Bears: Six times we ran into bears on the trail and in all but two of them they stepped out of the trail in front of us and we both stopped and stared at each other and then the bear took off running into the woods. Those were very frightening encounters, but they happened so fast I didn’t have time to think we were in danger. The other two though, I was afraid and thought I could have been killed. One time I was walking along and looked up to see Homer chasing a Black Bear cub on the hillside above me. He chased the cub all around and as he did I thought to myself, “If mama comes back she is going to be very unhappy and Homer can just run away and that means mama gets me!” Fortunately, she never came back so we just left. The other time I was afraid a bear could maul me was when Homer took off into the woods chasing something and I assumed it was a rabbit, deer or squirrel. Then just moments later I looked up and a big Black Bear was running straight at me at full speed. Just thirty feet away he spotted me and came to screeching stop and starred at me. Apparently Homer had been chasing him and chased him straight back to me. When he ran into me he could have been ether terrified of Homer, or so enraged he just wanted to kill anything in his path. I got lucky and he was more scared of Homer than he was angry because he quickly ran off another direction as fast he could.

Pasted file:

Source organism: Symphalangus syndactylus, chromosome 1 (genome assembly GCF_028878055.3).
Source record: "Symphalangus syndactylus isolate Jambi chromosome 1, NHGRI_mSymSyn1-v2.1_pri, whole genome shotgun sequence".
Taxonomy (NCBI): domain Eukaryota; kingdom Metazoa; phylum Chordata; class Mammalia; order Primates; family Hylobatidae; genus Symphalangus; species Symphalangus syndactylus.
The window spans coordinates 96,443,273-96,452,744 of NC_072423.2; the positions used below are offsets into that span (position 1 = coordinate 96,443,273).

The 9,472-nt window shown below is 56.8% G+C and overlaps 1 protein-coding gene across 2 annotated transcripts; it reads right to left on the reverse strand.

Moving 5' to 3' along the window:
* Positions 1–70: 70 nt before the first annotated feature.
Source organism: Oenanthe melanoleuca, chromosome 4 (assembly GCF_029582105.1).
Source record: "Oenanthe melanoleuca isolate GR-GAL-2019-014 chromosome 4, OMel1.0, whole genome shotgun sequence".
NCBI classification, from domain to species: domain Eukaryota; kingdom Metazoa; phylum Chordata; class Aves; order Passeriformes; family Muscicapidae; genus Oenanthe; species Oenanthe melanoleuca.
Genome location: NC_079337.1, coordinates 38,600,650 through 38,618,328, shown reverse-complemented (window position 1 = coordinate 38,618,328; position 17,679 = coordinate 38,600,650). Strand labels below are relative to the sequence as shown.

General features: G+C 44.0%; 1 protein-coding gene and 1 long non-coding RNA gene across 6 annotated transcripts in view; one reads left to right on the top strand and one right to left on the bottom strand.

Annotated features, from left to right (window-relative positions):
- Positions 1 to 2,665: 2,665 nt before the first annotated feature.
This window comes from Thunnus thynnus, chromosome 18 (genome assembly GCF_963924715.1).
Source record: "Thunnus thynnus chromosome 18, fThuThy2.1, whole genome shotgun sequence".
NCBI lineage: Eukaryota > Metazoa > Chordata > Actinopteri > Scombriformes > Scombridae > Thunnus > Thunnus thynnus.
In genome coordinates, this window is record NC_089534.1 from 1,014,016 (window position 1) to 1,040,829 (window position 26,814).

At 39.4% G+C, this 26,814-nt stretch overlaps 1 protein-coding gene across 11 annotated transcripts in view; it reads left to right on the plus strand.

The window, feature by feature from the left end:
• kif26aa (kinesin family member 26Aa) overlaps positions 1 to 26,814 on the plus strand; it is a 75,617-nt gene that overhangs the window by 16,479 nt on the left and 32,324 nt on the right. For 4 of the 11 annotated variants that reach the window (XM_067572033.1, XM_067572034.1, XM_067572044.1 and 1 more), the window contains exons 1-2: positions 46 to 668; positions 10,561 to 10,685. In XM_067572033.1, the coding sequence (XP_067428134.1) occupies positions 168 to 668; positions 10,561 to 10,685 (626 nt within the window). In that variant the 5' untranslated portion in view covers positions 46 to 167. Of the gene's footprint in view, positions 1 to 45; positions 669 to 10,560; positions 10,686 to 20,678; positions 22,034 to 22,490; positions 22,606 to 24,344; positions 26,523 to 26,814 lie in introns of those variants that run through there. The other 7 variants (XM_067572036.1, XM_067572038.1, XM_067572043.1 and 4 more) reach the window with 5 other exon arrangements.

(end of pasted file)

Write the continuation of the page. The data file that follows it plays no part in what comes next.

Rattlesnakes: Because I’m only in the desert in the winter I’ve only had a few run-ins with rattlesnakes. Fortunately Homer showed a natural fear of snakes so he was never a problem and Cody has never seen one. However there was one time when I was walking along in the desert and passed a creosote bush with a snake sunning himself on the other side of it. Just as I walked by the snake started to rattle just three feet from me, plenty close enough for him to strike me. Snakes usually warn you when you get too close but apparently I woke this one up because I had no warning until I was right on top of him. I think it was just 50/50 whether he struck and that was my lucky day. My other encounters with them were scary but not dangerous because I saw and heard them in time to easily avoid them.

This Mountain Lion stepped out on the trail just 50 feet away from me. IWe were both so startled we just froze and starred at each other for a long time. I was so shocked and afraid I didn't know what to do. Finally. I realized I should take a picture. So I got out y camera, turned it on and got two shots. That alone took at least 30 seconds.

This Mountain Lion stepped out on the trail just 50 feet away from me. We were both so startled we just froze and starred at each other for a long time. I was so shocked I didn’t know what to do. Finally. I realized I should take a picture. So I got out my camera, turned it on and got two shots. That alone took at least 30 seconds.

I tell you all that so you’ll know that I am no stranger to dangerous encounters with wild animals and when I tell you that on July 5th, 2015 I thought I was going to die you can be sure I had a basis to think it. To give you an idea of my state of mind, while I was waiting to see if Cody came home I tried to go about my business as usual which meant answering emails. I’d gotten a letter from my girlfriend Judy (who is back east helping her daughter with a soon-to-be new grandbaby)asking me about our plans to meet up in September so I wrote her and told her what had happened to me. Here is that email:

Right this second all my plans are in a state of flux. I’m pretty sure Cody was eaten by a mountain lion this morning. Those are words you never, ever think you will say.